Large water systems employ Supervisory Control And Data Acquisition (SCADA) to monitor and control the flow of water through the system. Because SCADA is so expensive and complex to install, program and maintain, SCADA is rarely used by small water operators. However, when SCADA is used for small water systems, it tends to be vulnerable to a number of failure scenarios. What happens when these events conspire to kill the PC at the water system location?
Recently, a small water district in Northern California was literally burned to the ground by a huge wild fire. Not only did they lose the outbuildings where the wells were, they lost the main district office where the treatment equipment was housed. And where the SCADA system was located.
Because SCADA systems are PC-based, the PC needs to be at the plant site. All operational data is stored on the PC. When a natural disaster strikes and the PC is damaged, it is often a fatal problem for the SCADA system. Backups did them no good, as we shall see later.
There are bad things far more common than natural disasters, however.
All it takes is one click on one link inside an e- mail on on a website for malware to be installed on the water system PC. The PC can then be commandeered to serve as a spam distribution node, upload any available data and e-mail lists. Or worse. The PC can be locked up and held for ransom. Or a hacker from any location in the world can get into the SCADA system and perform mischief on the water system itself.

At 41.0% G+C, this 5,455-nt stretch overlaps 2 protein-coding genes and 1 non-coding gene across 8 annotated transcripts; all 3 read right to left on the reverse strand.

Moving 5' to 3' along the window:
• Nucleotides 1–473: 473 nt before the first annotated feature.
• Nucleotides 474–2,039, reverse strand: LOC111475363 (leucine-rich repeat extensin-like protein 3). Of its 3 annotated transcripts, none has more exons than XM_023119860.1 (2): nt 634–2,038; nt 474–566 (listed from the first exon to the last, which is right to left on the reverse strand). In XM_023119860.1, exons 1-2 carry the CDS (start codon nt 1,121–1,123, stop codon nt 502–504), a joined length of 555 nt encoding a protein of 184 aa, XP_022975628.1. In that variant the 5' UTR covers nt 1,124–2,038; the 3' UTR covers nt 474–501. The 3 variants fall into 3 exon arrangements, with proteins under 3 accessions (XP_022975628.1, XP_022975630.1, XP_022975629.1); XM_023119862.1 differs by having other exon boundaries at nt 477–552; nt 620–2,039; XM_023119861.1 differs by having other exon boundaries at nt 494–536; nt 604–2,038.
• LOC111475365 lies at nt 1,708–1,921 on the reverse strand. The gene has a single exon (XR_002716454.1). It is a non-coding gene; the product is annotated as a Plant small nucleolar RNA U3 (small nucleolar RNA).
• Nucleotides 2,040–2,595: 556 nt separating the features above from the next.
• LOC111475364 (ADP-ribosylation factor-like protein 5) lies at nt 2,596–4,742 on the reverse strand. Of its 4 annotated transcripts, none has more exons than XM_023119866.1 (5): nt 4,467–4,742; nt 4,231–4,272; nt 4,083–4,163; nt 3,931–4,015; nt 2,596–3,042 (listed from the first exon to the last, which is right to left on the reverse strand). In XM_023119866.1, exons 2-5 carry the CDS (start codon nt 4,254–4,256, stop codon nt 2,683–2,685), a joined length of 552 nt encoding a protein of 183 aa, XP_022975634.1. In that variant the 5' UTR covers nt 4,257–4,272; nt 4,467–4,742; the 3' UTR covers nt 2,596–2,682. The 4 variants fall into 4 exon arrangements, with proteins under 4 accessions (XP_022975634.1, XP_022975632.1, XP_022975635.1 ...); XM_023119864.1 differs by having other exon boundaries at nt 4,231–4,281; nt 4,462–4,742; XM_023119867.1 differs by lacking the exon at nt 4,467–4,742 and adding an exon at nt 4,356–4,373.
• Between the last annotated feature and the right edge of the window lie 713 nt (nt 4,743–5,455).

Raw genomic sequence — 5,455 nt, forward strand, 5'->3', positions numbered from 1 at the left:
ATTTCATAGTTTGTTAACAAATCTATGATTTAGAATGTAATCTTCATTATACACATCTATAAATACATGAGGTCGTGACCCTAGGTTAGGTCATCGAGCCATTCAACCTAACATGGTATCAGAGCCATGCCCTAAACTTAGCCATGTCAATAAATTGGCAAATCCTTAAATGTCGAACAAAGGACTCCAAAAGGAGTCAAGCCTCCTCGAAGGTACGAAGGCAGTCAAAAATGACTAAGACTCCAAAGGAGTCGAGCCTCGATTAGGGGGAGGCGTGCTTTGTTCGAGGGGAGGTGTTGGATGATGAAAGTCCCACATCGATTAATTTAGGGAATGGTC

The PC Treadmill
Because SCADA systems are PC-based, the SCADA software runs on a PC operating system such as Windows XP, Windows Vista, Windows 7, Windows 8 and so-on. PC’s are plagued by security problems, thus bi-weekly security patches are essential, especially for SCADA systems where they are often exposed to outside networks such as the Internet. Windows XP was dropped by MicroSoft support nearly two years ago, but a significant percentage of SCADA systems are still running under Windows XP!
Why wouldn’t people simply upgrade to a newer PC operating system? This is where the PC treadmill becomes apparent. Often, the new operating system will not run on the old hardware. And often, the hardware is five years old, which is a lifetime in PC terms. So, the hardware needs to be replaced.